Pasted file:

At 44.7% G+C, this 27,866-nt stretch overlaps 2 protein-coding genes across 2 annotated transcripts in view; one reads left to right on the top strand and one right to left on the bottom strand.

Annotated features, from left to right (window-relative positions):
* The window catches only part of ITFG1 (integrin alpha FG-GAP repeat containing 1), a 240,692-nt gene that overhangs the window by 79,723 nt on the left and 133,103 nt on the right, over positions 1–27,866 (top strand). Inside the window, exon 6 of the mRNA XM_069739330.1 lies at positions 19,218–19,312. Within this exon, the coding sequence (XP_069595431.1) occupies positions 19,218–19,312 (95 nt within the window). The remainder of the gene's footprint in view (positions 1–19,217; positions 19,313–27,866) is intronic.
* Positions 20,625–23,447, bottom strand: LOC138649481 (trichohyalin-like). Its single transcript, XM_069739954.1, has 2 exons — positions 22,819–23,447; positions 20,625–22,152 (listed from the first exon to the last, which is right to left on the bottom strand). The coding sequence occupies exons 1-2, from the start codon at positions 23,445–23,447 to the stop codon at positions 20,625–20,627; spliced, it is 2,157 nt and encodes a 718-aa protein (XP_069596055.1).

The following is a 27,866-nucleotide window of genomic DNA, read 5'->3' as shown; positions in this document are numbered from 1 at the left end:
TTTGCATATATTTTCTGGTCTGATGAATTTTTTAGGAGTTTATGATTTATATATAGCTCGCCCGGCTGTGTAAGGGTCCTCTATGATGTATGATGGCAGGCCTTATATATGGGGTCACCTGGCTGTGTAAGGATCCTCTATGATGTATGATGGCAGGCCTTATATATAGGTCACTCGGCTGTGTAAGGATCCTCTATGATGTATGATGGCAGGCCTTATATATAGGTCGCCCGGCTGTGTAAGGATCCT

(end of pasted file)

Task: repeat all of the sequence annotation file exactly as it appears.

At 44.7% G+C, this 27,866-nt stretch overlaps 2 protein-coding genes across 2 annotated transcripts in view; one reads left to right on the top strand and one right to left on the bottom strand.

Annotated features, from left to right (window-relative positions):
* The window catches only part of ITFG1 (integrin alpha FG-GAP repeat containing 1), a 240,692-nt gene that overhangs the window by 79,723 nt on the left and 133,103 nt on the right, over positions 1–27,866 (top strand). Inside the window, exon 6 of the mRNA XM_069739330.1 lies at positions 19,218–19,312. Within this exon, the coding sequence (XP_069595431.1) occupies positions 19,218–19,312 (95 nt within the window). The remainder of the gene's footprint in view (positions 1–19,217; positions 19,313–27,866) is intronic.
* Positions 20,625–23,447, bottom strand: LOC138649481 (trichohyalin-like). Its single transcript, XM_069739954.1, has 2 exons — positions 22,819–23,447; positions 20,625–22,152 (listed from the first exon to the last, which is right to left on the bottom strand). The coding sequence occupies exons 1-2, from the start codon at positions 23,445–23,447 to the stop codon at positions 20,625–20,627; spliced, it is 2,157 nt and encodes a 718-aa protein (XP_069596055.1).

The following is a 27,866-nucleotide window of genomic DNA, read 5'->3' as shown; positions in this document are numbered from 1 at the left end:
TTTGCATATATTTTCTGGTCTGATGAATTTTTTAGGAGTTTATGATTTATATATAGCTCGCCCGGCTGTGTAAGGGTCCTCTATGATGTATGATGGCAGGCCTTATATATGGGGTCACCTGGCTGTGTAAGGATCCTCTATGATGTATGATGGCAGGCCTTATATATAGGTCACTCGGCTGTGTAAGGATCCTCTATGATGTATGATGGCAGGCCTTATATATAGGTCGCCCGGCTGTGTAAGGATCCT